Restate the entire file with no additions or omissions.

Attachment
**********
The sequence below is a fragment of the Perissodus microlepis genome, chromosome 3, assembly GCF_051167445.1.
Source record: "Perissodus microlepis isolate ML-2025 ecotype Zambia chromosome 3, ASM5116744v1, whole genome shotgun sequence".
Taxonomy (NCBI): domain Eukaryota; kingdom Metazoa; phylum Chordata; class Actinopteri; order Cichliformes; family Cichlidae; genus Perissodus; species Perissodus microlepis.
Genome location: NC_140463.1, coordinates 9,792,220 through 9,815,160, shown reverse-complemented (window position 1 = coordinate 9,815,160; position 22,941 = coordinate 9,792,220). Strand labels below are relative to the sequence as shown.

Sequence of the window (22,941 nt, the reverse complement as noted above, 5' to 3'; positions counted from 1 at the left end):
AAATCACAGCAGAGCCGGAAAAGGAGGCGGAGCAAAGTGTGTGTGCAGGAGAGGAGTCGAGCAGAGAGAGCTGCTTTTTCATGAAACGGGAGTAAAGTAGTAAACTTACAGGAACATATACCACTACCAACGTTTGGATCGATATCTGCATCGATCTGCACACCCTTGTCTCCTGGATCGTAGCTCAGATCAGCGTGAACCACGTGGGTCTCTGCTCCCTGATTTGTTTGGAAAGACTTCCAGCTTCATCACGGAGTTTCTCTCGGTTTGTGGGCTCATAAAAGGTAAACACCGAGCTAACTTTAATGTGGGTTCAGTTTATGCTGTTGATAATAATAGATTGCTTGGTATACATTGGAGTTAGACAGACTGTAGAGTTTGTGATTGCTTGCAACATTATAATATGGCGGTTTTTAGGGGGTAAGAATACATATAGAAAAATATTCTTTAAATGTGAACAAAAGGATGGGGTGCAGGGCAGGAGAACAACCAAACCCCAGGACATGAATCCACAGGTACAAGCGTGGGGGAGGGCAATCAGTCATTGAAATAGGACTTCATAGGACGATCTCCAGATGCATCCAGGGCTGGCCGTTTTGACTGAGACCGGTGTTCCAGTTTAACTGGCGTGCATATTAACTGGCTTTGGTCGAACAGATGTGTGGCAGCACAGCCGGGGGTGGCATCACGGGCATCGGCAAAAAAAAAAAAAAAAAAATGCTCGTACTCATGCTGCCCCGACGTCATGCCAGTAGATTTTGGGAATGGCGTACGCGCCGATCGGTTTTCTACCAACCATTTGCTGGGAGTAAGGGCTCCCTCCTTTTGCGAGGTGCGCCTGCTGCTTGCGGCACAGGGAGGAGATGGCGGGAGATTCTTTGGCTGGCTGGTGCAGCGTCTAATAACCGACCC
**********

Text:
The sequence below is a fragment of the Perissodus microlepis genome, chromosome 3, assembly GCF_051167445.1.
Source record: "Perissodus microlepis isolate ML-2025 ecotype Zambia chromosome 3, ASM5116744v1, whole genome shotgun sequence".
Taxonomy (NCBI): domain Eukaryota; kingdom Metazoa; phylum Chordata; class Actinopteri; order Cichliformes; family Cichlidae; genus Perissodus; species Perissodus microlepis.
Genome location: NC_140463.1, coordinates 9,792,220 through 9,815,160, shown reverse-complemented (window position 1 = coordinate 9,815,160; position 22,941 = coordinate 9,792,220). Strand labels below are relative to the sequence as shown.

Sequence of the window (22,941 nt, the reverse complement as noted above, 5' to 3'; positions counted from 1 at the left end):
AAATCACAGCAGAGCCGGAAAAGGAGGCGGAGCAAAGTGTGTGTGCAGGAGAGGAGTCGAGCAGAGAGAGCTGCTTTTTCATGAAACGGGAGTAAAGTAGTAAACTTACAGGAACATATACCACTACCAACGTTTGGATCGATATCTGCATCGATCTGCACACCCTTGTCTCCTGGATCGTAGCTCAGATCAGCGTGAACCACGTGGGTCTCTGCTCCCTGATTTGTTTGGAAAGACTTCCAGCTTCATCACGGAGTTTCTCTCGGTTTGTGGGCTCATAAAAGGTAAACACCGAGCTAACTTTAATGTGGGTTCAGTTTATGCTGTTGATAATAATAGATTGCTTGGTATACATTGGAGTTAGACAGACTGTAGAGTTTGTGATTGCTTGCAACATTATAATATGGCGGTTTTTAGGGGGTAAGAATACATATAGAAAAATATTCTTTAAATGTGAACAAAAGGATGGGGTGCAGGGCAGGAGAACAACCAAACCCCAGGACATGAATCCACAGGTACAAGCGTGGGGGAGGGCAATCAGTCATTGAAATAGGACTTCATAGGACGATCTCCAGATGCATCCAGGGCTGGCCGTTTTGACTGAGACCGGTGTTCCAGTTTAACTGGCGTGCATATTAACTGGCTTTGGTCGAACAGATGTGTGGCAGCACAGCCGGGGGTGGCATCACGGGCATCGGCAAAAAAAAAAAAAAAAAAATGCTCGTACTCATGCTGCCCCGACGTCATGCCAGTAGATTTTGGGAATGGCGTACGCGCCGATCGGTTTTCTACCAACCATTTGCTGGGAGTAAGGGCTCCCTCCTTTTGCGAGGTGCGCCTGCTGCTTGCGGCACAGGGAGGAGATGGCGGGAGATTCTTTGGCTGGCTGGTGCAGCGTCTAATAACCGACCC